“Final Fantasy” may be in the title, but Final Fantasy Crystal Chronicles: The Crystal Bearers is about as far from a Final Fantasy game as you can get. It’s not going to satiate Wii owners craving an epic traditional RPG either because The Crystal Bearers is closer to a Zelda-like adventure game than a JRPG. Anyway, enough about what Final Fantasy Crystal Chronicles: The Crystal Bearers isn’t, let’s talk about what it is.
Final Fantasy Crystal Chronicles: The Crystal Bearers begins with Layle, a cocky Clavat and established hero living in the distant Crystal Chronicles future. Layle’s crystal bearer power is controlling gravity, an important skill since the entire game revolves around it. When it’s time to fight, Layle uses his gravity bending power to throw enemies and other objects as weapons. Things like rocks, exploding barrels, and piles of manure appear with monsters so Layle always has stuff to toss. Before you can pick up a cactus or monster you need to point and hold the remote at a target to lock on. Once the lock-on gauge is full you have to shake the remote to capture the object in a gravity bubble. If a you have a Goblin hovering above Layle’s head you can toss it at another monster to damage both of them. Point, yank, swing.
The combat system gets more complex when you add reactions and monster abilities. Layle can borrow abilities of captured monsters. Grab a Sahagin to shoot water by pressing the B button. Pick up a Goblin with a crossbow and Layle gets a three arrow spread shot. Reactions happen when you chuck things at enemies or different enemies at each other. The thing is, you need to experiment to discover reactions. Take the Skeleton enemy as an example. Pull a Skeleton with your gravity powers and it falls apart, which lures another type of enemy to play with the bones. Finding reactions is essentially how you “master” The Crystal Bearers, it’s like learning a combo or searching for a weakness.
Gravity bending is the glue that holds the game together because Layle doesn’t level up or even get new skills. The main way Layle grows is by clearing all of the monsters in a miasma stream, which rewards players with one maximum life boosting Myrrh Fragment. Miasma streams disappear after a set amount of time and take all of the monsters with it. So, the battle, if you choose to take on the challenge, really a battle against time. Alternatively, Layle can completely avoid fights by hiding and waiting for the miasma stream to pass like a raincloud. There’s also a light crafting system where you can create stat boosting earrings and bracelets from monster drops.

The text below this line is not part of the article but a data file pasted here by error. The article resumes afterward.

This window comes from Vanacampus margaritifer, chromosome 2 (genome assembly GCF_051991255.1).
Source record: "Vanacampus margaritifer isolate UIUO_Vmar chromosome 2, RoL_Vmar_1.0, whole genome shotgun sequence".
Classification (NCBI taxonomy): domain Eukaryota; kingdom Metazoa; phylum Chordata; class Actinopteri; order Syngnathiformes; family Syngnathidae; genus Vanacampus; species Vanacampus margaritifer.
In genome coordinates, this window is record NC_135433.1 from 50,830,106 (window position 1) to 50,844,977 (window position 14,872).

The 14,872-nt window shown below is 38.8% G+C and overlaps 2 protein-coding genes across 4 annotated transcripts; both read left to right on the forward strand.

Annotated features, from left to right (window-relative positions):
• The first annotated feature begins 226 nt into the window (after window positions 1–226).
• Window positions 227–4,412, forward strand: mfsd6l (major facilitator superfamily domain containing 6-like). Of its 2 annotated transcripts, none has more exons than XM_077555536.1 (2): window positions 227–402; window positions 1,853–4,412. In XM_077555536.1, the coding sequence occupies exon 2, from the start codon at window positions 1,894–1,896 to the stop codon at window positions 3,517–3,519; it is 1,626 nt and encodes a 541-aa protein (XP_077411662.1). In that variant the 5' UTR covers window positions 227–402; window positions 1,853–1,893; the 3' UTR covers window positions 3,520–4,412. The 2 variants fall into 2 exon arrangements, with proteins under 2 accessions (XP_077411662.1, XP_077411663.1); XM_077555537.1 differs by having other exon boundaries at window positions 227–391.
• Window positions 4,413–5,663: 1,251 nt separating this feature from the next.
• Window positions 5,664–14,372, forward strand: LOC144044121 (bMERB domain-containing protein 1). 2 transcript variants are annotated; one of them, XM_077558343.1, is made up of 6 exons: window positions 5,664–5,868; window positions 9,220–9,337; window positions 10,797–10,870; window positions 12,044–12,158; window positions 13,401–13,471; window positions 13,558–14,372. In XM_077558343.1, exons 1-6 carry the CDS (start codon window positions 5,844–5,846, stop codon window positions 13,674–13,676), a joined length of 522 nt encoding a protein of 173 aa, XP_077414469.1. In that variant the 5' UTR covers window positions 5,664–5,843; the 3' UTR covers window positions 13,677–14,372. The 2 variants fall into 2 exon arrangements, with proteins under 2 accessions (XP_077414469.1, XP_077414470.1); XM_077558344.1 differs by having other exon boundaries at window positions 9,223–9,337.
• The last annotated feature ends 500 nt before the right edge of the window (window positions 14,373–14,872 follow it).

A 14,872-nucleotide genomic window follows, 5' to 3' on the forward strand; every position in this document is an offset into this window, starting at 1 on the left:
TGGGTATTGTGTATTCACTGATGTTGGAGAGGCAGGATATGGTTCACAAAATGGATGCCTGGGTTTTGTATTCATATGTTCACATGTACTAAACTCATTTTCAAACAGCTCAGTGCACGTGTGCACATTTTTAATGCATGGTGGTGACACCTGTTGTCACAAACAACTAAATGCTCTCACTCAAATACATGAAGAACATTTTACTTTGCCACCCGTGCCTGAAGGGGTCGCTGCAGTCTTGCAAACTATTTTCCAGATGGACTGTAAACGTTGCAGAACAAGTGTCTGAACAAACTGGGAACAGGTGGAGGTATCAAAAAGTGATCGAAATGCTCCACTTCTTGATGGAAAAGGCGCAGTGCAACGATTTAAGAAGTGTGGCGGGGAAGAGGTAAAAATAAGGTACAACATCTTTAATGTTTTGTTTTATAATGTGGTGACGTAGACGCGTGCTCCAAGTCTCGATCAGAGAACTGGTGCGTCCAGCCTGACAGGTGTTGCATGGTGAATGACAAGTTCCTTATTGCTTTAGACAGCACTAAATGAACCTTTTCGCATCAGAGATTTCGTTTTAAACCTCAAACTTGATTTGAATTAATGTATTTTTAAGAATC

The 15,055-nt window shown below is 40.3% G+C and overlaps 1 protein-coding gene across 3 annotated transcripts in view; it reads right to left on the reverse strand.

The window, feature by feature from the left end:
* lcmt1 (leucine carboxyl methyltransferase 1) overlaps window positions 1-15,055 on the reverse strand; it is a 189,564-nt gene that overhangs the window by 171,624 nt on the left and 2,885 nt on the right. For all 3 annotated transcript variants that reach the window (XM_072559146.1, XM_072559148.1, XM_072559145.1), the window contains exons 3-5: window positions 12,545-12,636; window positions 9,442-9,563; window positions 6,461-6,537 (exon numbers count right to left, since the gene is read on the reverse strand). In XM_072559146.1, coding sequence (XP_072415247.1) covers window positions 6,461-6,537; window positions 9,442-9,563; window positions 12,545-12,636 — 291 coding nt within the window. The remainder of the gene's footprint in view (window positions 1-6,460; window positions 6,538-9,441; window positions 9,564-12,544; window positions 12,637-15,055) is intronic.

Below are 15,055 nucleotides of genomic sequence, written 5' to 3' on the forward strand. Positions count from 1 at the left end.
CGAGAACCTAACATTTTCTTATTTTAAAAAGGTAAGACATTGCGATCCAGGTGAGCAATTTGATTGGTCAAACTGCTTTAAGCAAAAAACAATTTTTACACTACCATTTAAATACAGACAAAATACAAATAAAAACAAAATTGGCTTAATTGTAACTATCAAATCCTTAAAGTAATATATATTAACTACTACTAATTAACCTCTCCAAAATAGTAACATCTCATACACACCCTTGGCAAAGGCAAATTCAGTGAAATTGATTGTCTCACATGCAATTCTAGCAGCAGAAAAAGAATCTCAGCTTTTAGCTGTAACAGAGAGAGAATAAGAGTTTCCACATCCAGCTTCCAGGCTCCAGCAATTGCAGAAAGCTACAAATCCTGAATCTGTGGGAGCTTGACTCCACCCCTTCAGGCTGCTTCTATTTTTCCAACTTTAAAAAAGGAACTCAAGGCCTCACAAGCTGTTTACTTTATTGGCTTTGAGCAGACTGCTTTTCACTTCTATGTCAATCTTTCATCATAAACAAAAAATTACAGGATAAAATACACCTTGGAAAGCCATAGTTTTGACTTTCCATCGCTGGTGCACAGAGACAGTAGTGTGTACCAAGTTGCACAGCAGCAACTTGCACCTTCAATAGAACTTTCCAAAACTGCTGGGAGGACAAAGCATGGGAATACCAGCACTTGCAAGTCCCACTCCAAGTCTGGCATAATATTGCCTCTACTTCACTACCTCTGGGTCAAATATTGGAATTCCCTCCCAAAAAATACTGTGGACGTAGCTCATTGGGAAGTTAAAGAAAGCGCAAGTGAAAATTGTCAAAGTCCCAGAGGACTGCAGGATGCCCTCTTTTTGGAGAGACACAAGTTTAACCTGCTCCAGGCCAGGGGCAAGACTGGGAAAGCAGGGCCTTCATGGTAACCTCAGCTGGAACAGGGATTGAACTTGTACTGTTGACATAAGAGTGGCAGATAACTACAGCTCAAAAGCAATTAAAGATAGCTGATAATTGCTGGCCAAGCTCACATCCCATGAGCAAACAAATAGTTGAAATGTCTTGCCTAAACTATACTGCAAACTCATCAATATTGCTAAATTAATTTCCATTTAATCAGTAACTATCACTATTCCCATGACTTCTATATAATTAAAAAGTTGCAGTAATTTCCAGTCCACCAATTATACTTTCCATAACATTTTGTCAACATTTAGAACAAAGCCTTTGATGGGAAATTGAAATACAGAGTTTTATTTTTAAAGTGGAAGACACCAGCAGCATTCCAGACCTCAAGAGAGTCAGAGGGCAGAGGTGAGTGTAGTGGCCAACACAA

However, items don’t help much when its time to fight bosses. You can’t crush Bahamut by over leveling Layle’s stats. Beating Bahamut is a game of weapon hide and seek plus wrestling with the camera by using the D-pad on the remote to find the dragon’s weak spot. Boss battles are more like pointer skill tests or mini-games. Speaking of mini-games, Final Fantasy Crystal Chronicles: The Crystal Bearers is loaded with them. You start the game with a light gun sequence, then pilot an airship before even playing with Layle’s gravity powers. In other playable events Layle sneaks around a train a la Solid Snake and helps Belle, the Selkie, win a Dead or Alive style butt battle. Players get a score for each mini-game, which is often linked to the achievement-like medal system, but Layle can’t lose. The game continues even if you stumble, say, during the dancing event.
In between playable events there is a world to explore and get lost in. Final Fantasy Crystal Chronicles: The Crystal Bearers has a vague map that just shows Layle’s position and his destination. If you want to know how to get there you have to talk to Stiltzkin, a traveling moogle that seems to live forever. Stiltzkin is sort of like a Final Fantasy Crystal Chronicles staple. Square Enix preserved him along with other Crystal Chronicles mythology for this game.
The Crystal Bearers has Crystal Chronicles elements, but Final Fantasy Crystal Chronicles: The Crystal Bearers is such a deviation some fans may get a bait and switch vibe. Especially, in Japan where it was advertised as Final Fantasy for Wii. Perhaps, Final Fantasy Crystal Chronicles: The Crystal Bearers would have been better off if Square Enix just called it The Crystal Bearers and disassociated it from the Final Fantasy brand as Akitoshi Kawazu, Producer, considered doing. That way it wouldn’t have to live up to Final Fantasy level expectations. The new ideas Final Fantasy Crystal Chronicles: The Crystal Bearers brings to the table are somewhat refreshing, even though it comes across as an unpolished experiment with an awesome last battle.